On June 6, I completed the squishing and flipping and baking project that is Amish Friendship Bread–which I know for a fact is slowly conquering the country, and may be nothing more than a ploy to get us all to buy at least one package of vanilla pudding this year–baked my two loaves, and froze one.
June 6 was just a few days after we got our travel dates. Rory was still pictures and an idea. We were thinking packing, Lily’s birthday, school ending. And I was freezing this cakey bread thing.
Every time I’ve been pregnant, there’s been this moment–this moment when I looked at the milk in the fridge and realized it would still be there when we came home–with a baby. Today was that moment in reverse, when I pulled out that loaf of bread and realized–when I baked this, I had no clue. A lifetime ago. And the bread tasted fine, which is to say, none of us really like it still, and I baked some banana bread instead.
I doubt Rob would agree, but I’d take quarantine again over that first week home without hesitation. That was hard, it was ridiculously hard, it was madness. I’ve been so caught up in it–so caught up in myself and my reactions, in Wyatt, in everything–that I haven’t been able to see past it. Finally, with a couple of nights of real sleep under my belt, I might be regaining a tiny bit of perspective–enough to see that it’s enough just to roll along with this, and breathe.
We’re noticing Rory mostly parallel plays with the three, and with others. She saves most of her interaction–most of her energy, I’d guess–for adults, or older kids if there are any. I know that wasn’t true of her before. I’m suspecting a lot of what we’re seeing now isn’t what was true of her before. She seems so ok–ok in a weird 2-year-old screechy touchy sort of way–that I think I keep forgetting that what we’re seeing isn’t just Rory, but Rory after her whole world flipped over like a pancake. Rory who can never be sure, when we leave “home my house” that we will come back. Rory who can never be sure, when I leave, when Rob leaves, when Sam or Lily or Wy leaves, that we’ll come back, or that one of all these friendly adults who talk to her won’t just scoop her up and haul her away.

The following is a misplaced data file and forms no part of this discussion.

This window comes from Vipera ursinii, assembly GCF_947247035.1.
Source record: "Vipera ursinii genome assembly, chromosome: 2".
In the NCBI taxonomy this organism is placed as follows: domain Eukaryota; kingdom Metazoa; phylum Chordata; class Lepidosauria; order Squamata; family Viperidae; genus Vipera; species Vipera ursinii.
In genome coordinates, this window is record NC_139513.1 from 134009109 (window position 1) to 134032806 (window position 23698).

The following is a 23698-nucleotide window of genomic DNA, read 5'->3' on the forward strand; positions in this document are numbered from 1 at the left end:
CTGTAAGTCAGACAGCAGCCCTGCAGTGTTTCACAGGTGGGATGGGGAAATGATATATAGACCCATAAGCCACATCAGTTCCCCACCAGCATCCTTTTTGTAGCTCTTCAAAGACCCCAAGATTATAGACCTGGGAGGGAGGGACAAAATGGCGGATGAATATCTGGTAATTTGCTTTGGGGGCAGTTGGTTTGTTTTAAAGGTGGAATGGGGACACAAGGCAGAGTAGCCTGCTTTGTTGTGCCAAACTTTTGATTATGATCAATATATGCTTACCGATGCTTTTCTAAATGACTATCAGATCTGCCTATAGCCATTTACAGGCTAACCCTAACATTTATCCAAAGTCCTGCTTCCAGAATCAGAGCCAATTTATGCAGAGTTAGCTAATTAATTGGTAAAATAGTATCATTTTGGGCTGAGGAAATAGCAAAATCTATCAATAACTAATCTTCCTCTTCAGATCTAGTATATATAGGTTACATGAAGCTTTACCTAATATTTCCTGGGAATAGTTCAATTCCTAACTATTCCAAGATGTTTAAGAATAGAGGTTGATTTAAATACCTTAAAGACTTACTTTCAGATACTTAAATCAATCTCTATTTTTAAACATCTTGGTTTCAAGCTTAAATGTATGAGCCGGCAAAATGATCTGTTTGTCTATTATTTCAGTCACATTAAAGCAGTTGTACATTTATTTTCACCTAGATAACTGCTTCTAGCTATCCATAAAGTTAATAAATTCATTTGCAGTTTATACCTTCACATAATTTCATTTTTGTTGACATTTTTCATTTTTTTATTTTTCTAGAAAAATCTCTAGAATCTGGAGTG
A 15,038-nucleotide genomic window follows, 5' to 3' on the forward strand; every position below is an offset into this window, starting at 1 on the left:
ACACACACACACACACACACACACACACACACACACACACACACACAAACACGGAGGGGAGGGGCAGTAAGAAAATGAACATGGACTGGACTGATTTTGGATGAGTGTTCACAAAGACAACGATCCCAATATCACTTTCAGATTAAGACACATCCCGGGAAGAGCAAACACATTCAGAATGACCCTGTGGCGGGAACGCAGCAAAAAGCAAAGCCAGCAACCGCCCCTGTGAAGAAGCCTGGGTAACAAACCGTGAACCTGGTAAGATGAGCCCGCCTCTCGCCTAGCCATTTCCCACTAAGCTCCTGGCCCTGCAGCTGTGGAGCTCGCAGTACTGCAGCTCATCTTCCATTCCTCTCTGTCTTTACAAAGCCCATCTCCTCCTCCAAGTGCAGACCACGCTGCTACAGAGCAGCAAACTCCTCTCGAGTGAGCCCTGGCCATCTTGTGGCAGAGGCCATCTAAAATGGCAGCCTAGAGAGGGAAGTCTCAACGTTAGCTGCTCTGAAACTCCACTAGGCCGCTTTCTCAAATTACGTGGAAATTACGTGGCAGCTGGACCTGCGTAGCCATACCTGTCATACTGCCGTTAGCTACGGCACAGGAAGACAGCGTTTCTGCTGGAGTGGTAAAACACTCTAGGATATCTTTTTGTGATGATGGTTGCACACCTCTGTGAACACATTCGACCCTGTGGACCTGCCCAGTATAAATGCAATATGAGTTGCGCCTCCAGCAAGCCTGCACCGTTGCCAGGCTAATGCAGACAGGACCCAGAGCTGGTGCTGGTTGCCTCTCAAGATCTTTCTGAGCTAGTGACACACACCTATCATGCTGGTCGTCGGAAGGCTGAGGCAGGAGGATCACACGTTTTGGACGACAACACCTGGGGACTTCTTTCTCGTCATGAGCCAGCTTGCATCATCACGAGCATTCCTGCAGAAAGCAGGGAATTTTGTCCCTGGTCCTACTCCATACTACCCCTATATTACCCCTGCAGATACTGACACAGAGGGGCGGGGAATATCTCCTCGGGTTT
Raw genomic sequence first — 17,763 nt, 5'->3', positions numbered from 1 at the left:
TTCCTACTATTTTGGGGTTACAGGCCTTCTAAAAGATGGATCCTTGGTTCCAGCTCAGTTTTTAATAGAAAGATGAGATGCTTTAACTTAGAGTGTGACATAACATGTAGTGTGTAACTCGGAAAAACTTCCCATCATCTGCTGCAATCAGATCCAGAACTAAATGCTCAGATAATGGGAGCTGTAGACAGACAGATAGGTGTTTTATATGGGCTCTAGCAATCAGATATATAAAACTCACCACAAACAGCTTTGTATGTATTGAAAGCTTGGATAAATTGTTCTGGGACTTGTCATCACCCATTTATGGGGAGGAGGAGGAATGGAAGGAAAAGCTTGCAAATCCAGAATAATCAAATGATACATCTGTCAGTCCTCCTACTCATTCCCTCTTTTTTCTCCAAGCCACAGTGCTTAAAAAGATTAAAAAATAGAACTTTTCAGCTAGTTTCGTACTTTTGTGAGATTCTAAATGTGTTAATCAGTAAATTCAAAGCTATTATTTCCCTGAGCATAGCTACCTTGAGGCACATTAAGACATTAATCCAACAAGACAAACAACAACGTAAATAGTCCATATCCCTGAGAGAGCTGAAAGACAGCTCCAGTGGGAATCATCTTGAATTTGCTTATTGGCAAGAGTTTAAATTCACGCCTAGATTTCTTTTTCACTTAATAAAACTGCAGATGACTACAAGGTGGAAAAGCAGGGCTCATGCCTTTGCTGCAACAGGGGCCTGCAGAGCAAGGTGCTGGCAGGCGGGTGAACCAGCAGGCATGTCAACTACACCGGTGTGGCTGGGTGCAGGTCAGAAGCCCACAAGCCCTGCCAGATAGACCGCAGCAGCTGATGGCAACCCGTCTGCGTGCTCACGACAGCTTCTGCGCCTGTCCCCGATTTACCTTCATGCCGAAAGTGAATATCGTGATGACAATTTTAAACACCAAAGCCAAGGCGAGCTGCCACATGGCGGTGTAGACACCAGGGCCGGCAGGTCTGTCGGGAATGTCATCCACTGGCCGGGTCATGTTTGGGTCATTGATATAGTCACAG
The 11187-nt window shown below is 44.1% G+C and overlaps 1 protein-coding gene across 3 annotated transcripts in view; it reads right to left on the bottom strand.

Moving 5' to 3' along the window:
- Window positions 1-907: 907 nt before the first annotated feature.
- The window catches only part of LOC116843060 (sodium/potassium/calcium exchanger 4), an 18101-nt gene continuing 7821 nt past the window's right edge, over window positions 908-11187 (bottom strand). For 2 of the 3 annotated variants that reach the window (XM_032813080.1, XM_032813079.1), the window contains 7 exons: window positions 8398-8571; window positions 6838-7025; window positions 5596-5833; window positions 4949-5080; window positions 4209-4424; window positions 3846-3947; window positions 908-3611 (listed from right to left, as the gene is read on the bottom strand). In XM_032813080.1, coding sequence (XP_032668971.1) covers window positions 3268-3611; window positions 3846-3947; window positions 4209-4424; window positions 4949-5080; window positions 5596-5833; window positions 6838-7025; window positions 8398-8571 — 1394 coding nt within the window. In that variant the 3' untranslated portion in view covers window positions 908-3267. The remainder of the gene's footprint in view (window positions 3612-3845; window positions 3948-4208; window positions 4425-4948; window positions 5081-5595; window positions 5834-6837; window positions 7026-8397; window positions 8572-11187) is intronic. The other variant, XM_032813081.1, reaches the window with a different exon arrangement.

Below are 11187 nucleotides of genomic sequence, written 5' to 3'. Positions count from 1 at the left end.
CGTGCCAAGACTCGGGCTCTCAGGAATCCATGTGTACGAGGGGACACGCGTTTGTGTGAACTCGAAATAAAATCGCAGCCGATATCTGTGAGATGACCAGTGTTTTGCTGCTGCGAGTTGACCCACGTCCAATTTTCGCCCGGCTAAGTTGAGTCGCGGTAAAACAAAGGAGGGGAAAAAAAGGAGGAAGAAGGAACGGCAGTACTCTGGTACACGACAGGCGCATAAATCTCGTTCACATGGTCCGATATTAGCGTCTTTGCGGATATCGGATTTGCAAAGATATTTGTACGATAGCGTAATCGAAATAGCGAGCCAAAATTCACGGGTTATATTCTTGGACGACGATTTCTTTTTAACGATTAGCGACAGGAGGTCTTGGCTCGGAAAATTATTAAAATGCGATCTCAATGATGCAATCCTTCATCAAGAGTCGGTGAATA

I am not the most empathetic person in the world, but I can get that. I can’t always promise I’ll temper my reactions to her based on it, but I can try. Things are better, indeed better, and I am gradually doing less wishing we could fast forward to a time of more normalcy. ALthough I did do one thing today that reminds me that we’ll get there.
I baked two loaves of banana bread and put one in the freezer.
I realized how precarious my daughter’s life must feel to her right now after we went out to dinner last night. We took her to a friend of our’s restaurant. He is a caucasian who speaks fluent Chinese and he has a Chinese woman who works for him. The minute we entered the restaurant, they both started speaking to her in Chinese. The look on her face broke my heart. She looked like “Oh, no. It’s all over. They’ve come to take me back.” You could see the broken heart in her expression. She totally froze up until I told them to tell her that she was with us forever and that she was going nowhere. Then, she was okay.
I think we all forget that our kids are in a very uncertain position at present because we are in our familiar comfort zone. Last night taught me a good lesson. While we thought we were doing something that she might enjoy (speaking in Chinese), it was something that was not good for her sense of stability. You’d think after adopting 3 times, I would have it all figured out….
Mary in Denver
The statement–one day at a time–is soooo true. You seem to be coming out of the fog. Eventually she will too. It’s just going to take her longer than everyone else. You left chaos (China) to return to normal (home sweet home). She left normal (her China) to walk into chaos (home my house). Give it time. It will come.
I am so happy to hear you are getting (some) sleep and perspective back. It’s always darkest when you’re EXHAUSTED.
Oh, N aka MWH had actually wondered if you’d liked quarantine better than so far home, and now we know.